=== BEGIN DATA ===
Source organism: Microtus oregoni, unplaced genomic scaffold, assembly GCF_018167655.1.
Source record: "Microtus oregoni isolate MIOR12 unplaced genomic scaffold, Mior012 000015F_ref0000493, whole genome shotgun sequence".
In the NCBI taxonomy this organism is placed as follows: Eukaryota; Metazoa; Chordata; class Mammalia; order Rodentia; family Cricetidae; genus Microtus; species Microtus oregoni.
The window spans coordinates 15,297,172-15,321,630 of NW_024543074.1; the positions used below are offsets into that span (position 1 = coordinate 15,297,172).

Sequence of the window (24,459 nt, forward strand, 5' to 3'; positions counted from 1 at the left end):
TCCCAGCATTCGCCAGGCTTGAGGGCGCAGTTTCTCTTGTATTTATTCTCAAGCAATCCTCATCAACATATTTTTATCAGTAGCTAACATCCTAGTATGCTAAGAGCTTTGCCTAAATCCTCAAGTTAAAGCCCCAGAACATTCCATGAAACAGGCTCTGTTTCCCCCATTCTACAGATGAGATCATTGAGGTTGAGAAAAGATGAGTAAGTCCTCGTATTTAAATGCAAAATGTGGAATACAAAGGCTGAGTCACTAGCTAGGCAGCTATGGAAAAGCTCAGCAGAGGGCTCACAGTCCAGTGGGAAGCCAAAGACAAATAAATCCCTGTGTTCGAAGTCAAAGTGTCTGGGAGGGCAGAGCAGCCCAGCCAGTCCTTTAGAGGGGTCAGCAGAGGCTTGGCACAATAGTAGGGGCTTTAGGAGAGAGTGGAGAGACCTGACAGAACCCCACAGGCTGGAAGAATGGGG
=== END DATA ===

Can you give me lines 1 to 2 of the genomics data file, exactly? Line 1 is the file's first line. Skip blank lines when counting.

Source organism: Microtus oregoni, unplaced genomic scaffold, assembly GCF_018167655.1.
Source record: "Microtus oregoni isolate MIOR12 unplaced genomic scaffold, Mior012 000015F_ref0000493, whole genome shotgun sequence".